The fire service has warned of the risk of wildfires over the weekend following a massive fire in Highland Perthshire.
Around 60 hectares were affected when the Tay Forest Park caught fire near Pitlochry on Thursday afternoon.
While the cause of the fire has not yet been revealed, the Scottish Fire and Rescue Service (SFRS) has said that dry and windy weather has already resulted in several wildfire incidents, including Lochinver in Sutherland and the Ochil Hills near Stirling.
They warned that the high temperatures expected over the weekend could exacerbate any further wildfires.
Wild and grass fires can start by the careless disposal of cigarettes, and barbecues or campfires left unattended. They then have the potential to burn for days and devastate vast areas of land, wildlife and threaten nearby communities.
SFRS deputy assistant chief officer Andy Coueslant said: “Many rural and remote communities are hugely impacted by wildfires, which can cause significant environmental and economic damage.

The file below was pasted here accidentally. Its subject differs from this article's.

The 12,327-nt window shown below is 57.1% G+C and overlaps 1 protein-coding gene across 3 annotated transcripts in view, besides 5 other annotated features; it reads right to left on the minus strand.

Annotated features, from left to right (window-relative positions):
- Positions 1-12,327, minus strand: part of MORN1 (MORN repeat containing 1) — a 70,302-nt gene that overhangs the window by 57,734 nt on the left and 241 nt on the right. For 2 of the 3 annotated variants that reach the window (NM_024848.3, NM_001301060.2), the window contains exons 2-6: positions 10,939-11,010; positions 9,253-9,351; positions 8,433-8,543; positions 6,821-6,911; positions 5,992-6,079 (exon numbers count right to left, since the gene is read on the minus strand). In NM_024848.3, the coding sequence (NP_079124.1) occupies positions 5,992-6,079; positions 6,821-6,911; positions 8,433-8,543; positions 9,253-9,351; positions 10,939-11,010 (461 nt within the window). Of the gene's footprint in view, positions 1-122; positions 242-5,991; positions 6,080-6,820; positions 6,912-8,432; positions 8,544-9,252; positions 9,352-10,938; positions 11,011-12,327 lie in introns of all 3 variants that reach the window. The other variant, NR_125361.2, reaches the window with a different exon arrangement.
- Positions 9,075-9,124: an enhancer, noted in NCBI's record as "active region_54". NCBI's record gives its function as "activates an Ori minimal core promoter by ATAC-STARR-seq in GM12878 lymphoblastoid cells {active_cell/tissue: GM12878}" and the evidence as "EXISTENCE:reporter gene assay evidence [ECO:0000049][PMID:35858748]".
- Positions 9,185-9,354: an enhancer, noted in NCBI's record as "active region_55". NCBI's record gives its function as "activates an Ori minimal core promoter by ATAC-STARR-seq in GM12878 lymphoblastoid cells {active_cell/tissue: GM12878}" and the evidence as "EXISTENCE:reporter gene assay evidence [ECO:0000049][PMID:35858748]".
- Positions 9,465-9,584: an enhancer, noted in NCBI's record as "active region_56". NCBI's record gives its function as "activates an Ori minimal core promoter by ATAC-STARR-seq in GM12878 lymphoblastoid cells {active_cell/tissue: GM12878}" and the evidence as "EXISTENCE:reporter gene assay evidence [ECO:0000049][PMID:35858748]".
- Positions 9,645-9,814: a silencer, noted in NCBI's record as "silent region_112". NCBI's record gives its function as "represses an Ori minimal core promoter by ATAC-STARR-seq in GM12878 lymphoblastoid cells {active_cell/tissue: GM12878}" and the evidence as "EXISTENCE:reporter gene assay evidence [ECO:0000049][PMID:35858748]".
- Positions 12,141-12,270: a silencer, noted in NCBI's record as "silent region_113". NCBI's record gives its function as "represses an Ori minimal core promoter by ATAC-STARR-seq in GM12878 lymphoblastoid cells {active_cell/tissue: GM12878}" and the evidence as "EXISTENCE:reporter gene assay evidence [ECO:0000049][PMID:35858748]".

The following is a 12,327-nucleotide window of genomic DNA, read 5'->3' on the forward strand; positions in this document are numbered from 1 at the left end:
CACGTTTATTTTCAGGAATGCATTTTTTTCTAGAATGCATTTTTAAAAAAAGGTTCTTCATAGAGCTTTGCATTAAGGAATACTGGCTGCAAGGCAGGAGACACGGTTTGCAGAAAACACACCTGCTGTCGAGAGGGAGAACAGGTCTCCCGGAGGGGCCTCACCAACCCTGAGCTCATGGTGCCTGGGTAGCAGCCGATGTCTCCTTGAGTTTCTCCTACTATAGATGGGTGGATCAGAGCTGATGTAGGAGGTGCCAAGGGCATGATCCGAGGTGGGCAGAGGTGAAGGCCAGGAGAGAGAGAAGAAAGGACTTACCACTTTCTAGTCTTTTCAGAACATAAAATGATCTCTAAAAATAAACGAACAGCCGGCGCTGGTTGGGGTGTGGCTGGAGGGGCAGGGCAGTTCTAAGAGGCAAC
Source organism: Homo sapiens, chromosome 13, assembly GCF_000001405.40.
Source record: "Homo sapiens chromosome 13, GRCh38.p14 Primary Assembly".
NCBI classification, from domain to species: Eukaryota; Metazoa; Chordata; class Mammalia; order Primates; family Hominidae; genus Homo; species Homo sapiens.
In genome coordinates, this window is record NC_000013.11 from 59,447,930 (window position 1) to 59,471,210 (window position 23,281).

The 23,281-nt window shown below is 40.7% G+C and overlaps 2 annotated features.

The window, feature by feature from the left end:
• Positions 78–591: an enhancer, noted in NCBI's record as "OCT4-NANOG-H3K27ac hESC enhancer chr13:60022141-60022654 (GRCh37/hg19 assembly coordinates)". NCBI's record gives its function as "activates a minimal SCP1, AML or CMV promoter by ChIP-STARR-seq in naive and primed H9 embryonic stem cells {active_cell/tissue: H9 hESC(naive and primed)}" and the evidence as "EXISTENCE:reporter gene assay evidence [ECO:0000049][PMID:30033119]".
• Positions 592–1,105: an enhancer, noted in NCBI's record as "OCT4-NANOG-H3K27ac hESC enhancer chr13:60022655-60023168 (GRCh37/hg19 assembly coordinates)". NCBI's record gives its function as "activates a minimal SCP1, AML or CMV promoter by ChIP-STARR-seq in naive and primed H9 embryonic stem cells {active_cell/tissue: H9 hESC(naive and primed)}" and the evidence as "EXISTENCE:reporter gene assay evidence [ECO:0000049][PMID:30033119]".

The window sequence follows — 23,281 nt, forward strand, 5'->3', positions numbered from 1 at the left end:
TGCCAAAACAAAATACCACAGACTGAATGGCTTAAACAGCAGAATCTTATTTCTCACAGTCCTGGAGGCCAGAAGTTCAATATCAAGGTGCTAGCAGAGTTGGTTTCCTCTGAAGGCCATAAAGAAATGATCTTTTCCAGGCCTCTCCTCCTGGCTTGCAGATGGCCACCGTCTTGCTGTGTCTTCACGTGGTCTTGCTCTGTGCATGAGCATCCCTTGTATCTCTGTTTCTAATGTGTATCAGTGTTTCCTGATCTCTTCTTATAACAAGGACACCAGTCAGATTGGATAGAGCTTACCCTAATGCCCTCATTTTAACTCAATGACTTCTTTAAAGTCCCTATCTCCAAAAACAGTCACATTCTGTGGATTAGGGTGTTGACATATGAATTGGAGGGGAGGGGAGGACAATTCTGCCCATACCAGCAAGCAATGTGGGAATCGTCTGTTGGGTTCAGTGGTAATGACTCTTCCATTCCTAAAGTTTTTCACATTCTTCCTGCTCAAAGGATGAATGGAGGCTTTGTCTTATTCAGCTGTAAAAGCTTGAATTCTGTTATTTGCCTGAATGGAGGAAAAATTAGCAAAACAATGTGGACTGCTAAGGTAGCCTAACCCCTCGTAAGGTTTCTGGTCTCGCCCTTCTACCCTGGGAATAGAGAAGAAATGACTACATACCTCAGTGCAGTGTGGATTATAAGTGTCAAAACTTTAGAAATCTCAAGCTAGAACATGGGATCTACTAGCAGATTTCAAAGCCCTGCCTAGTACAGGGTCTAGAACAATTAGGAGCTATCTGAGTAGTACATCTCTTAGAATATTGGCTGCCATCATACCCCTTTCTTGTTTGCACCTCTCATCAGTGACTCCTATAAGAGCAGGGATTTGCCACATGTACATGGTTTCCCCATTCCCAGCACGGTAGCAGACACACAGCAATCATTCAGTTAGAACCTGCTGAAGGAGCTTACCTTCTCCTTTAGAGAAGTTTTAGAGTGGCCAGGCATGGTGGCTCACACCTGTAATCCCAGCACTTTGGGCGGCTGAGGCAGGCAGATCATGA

“Livestock, farmland, wildlife, protected woodland and sites of special scientific interest can all be devastated by these fires – as can the lives of people living and working in rural communities.
“Human behaviour can significantly lower the chance of a wildfire starting so it’s crucial people act safely and responsibly in rural environments and follow the countryside code.”
Grass and wildfires are a common risk at this time of year when warmer weather dries out vegetation – especially dead winter foliage – which offers an ample fuel source.
Michael Bruce, vice chairman of the Scottish Wildfire Forum, monitors the European Commission’s European Forest Fire Information System (EFFIS) – a resource that assess the risk of wildfire.
He said: “We have a high pressure weather system developing across Scotland creating these conditions at the moment.
“At the start of spring there is often a lot of dead vegetation left over from last year – this fuel can dry out quickly with higher temperatures and lower humidity levels.”
Perth and Kinross Council have also issued a warning about the danger of wildfires spreading in the wake of the Tay Forest Park blaze.
A spokeswoman said: “With the glorious weather that we have been experiencing over the past few weeks, the risk of wildfire is becoming increasingly likely.
“Please take care when using camping stoves and remember that a ring of stones will not be enough to stop an open fire smouldering underneath them.”